Today in history, President John Quincy Adams signed the Tariff of 1828 into law.

As a radical protectionist measure, the law became known in the South as the “Tariff of Abominations,” and widened the economic schism between the desires of northern industrialists and southern agrarians.

In a seminal account of the subject, Historian Frank William Taussig opined that the law resulted from an elaborate scheme by tariff opponents that hoped to include goods highly imported in the North. By forcing the hand New England states to vote against the measure, he wrote, the free-trade creators of the bill could declare victory when northers voted against the bill or Adams vetoed it. The strategy to defeat the tariff was designed by Martin Van Buren, architect of the Democratic Party and campaigner for Andrew Jackson.

The draftsmen of the bill, then, stood aghast as the bill was accepted by the industrial North, and signed by Adams in the twilight of his presidency. The buying patterns of southern agrarians, who previously benefitted from trade for goods with European powers, would now be coerced to purchase more costly and often inferior products from the North instead. Even though Jackson maintained a moderate approach to protective tariffs during his presidential campaign, it became clear that he intended to vigorously enforce the tariff when he ascended to the presidency in 1829.

The Constitution allowed tariffs to be passed, but they were intended to raise revenue rather than to protect domestic industry and stifle foreign trade. Since the 1828 Tariff had a protectionist function, South Carolina viewed the plan as impermissible and excessively harmful. However, this was not the first political stir caused by tariff policy. Widespread concern over protective tariffs emerged as early as the George Washington administration, when the government passed the federal carriage tax. The carriage tax made only two carriages in the state of Connecticut subject to the tax, although a huge number of southern carriages were affected. This caused an outpouring of unrest from the southern states. John Taylor likened such taxes to despotism, asserting that they reduced Virginians to slavery by depriving them of their own property.

John C. Calhoun saw the 1828 “Tariff of Abominations,” as the law would be called, as unmistakable federal overreach. He thought the new federal tariff would penalize southern production and work to the disproportionate benefit of northern industry. In the public, lengthy and persuasive redresses of grievances were hurled at the general government, but none produced a cure to the problem from the perspective of southerners. Ironically, Calhoun was Andrew Jackson’s vice president, but resigned in 1832, selected by his state shortly thereafter to the Senate specifically so he could work to counteract the tax.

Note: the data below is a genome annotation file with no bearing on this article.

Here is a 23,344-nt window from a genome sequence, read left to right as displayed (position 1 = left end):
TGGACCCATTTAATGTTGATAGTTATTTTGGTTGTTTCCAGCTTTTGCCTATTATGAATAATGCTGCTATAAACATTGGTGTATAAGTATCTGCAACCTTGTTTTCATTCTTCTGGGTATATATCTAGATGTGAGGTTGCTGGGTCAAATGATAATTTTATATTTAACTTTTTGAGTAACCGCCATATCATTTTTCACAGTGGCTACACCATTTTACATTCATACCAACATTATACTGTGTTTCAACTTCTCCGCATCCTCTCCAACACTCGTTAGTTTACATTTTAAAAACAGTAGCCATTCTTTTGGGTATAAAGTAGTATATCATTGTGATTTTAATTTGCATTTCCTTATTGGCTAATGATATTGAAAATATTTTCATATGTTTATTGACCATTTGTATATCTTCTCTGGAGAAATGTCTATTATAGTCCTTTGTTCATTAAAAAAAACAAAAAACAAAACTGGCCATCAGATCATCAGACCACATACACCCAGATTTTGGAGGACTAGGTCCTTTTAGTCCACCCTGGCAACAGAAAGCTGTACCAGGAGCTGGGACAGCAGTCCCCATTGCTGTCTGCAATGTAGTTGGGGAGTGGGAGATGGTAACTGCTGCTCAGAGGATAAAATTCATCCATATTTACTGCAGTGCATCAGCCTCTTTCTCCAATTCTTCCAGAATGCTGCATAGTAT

Calhoun articulated his protest against the federal tariff in an influential writing known as the South Carolina Exposition and Protest. He affirmed the same precepts Jefferson and Madison had 30 years earlier, writing that “the General Government is one of specific powers, and it can rightfully exercise only the powers expressly granted…all others being reserved expressly to the States, or to the people.”

Calhoun lamented that the abnegation “consists in using a power granted for one object to advance another, and that by the sacrifice of the original object. It is, in a word, a violation by perversion, the most dangerous of all because the most insidious and difficult to resist.” He described the tariff as “unconstitutional, unequal, oppressive, and calculated to corrupt the public morals, and to destroy the liberty of the country.” Condemning its disproportionately negative effect on the South, Calhoun opined that the law had made the region “serfs of the system.”

The famous South Carolinian contended the general government was “one of specific powers, and it can only rightfully exercise only the powers expressly granted.” Admitting that the Constitution did allow for the passage of tariffs, Calhoun reasoned that this could only be done for the purpose of generating revenue for the general government. Revenue tariffs, he wrote, were by their nature “essentially different from that of imposing protective or prohibitory duties.” This power, he claimed, had been “abused by being converted into an instrument for rearing up the industry of one section of the country on the ruins of another.”

Revenue and protective tariffs, Calhoun wrote, were “incompatible” – the latter being a “violation of the spirit” of the Constitution. The exposition articulated that the radical tariff violated the United States Constitution’s revenue clause in Article I, Section 8, because the high rates deter importation at the expense of revenue collection – thereby making them constitutionally illegitimate. Calhoun argued that fundamentally protective tariffs, such as the inflammatory 1828 model, had been a “perversion” of the document. In his eyes, this enlargement of the federal government’s power was an “insidious” scheme.

Rather than suffer the tariff’s impact and acquiesce to a condition of inaction, Calhoun believed his state should fiercely admonish the law. In this, he felt South Carolina was wholly justified. “It would be impossible to deny to the States the right of deciding the infractions of their powers, and the proper remedy to be applied for their correction,” he wrote. Without such a check, Calhoun wrote that the general government “would exercise unlimited and unrestrained power” over the states.

Dave Benner

The 10th Amendment

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